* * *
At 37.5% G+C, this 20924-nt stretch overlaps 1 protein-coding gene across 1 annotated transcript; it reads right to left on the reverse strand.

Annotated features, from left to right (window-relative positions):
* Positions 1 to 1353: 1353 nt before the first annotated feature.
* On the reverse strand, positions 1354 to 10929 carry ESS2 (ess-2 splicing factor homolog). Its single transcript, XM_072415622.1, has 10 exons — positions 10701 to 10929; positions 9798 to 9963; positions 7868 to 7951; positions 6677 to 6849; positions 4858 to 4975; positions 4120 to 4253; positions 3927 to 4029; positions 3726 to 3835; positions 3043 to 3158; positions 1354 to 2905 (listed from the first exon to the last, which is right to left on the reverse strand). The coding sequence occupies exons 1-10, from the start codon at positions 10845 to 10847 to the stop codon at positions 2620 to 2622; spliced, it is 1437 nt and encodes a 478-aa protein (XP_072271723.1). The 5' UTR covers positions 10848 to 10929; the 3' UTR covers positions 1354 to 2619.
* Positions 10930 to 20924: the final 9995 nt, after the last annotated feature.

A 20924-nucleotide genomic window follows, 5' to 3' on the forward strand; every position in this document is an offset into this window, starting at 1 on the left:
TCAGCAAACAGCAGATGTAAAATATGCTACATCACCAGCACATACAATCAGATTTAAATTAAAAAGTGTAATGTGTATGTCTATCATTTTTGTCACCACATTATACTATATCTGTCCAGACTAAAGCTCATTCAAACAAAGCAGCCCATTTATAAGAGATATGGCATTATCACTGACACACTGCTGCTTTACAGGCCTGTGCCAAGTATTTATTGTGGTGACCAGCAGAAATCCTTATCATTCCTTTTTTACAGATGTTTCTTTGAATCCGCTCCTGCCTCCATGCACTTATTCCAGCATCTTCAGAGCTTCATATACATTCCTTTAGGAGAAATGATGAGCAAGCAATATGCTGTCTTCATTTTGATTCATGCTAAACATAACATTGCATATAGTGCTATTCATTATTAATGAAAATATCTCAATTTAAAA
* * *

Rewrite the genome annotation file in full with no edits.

At 37.5% G+C, this 20924-nt stretch overlaps 1 protein-coding gene across 1 annotated transcript; it reads right to left on the reverse strand.

Annotated features, from left to right (window-relative positions):
* Positions 1 to 1353: 1353 nt before the first annotated feature.
* On the reverse strand, positions 1354 to 10929 carry ESS2 (ess-2 splicing factor homolog). Its single transcript, XM_072415622.1, has 10 exons — positions 10701 to 10929; positions 9798 to 9963; positions 7868 to 7951; positions 6677 to 6849; positions 4858 to 4975; positions 4120 to 4253; positions 3927 to 4029; positions 3726 to 3835; positions 3043 to 3158; positions 1354 to 2905 (listed from the first exon to the last, which is right to left on the reverse strand). The coding sequence occupies exons 1-10, from the start codon at positions 10845 to 10847 to the stop codon at positions 2620 to 2622; spliced, it is 1437 nt and encodes a 478-aa protein (XP_072271723.1). The 5' UTR covers positions 10848 to 10929; the 3' UTR covers positions 1354 to 2619.
* Positions 10930 to 20924: the final 9995 nt, after the last annotated feature.

A 20924-nucleotide genomic window follows, 5' to 3' on the forward strand; every position in this document is an offset into this window, starting at 1 on the left:
TCAGCAAACAGCAGATGTAAAATATGCTACATCACCAGCACATACAATCAGATTTAAATTAAAAAGTGTAATGTGTATGTCTATCATTTTTGTCACCACATTATACTATATCTGTCCAGACTAAAGCTCATTCAAACAAAGCAGCCCATTTATAAGAGATATGGCATTATCACTGACACACTGCTGCTTTACAGGCCTGTGCCAAGTATTTATTGTGGTGACCAGCAGAAATCCTTATCATTCCTTTTTTACAGATGTTTCTTTGAATCCGCTCCTGCCTCCATGCACTTATTCCAGCATCTTCAGAGCTTCATATACATTCCTTTAGGAGAAATGATGAGCAAGCAATATGCTGTCTTCATTTTGATTCATGCTAAACATAACATTGCATATAGTGCTATTCATTATTAATGAAAATATCTCAATTTAAAA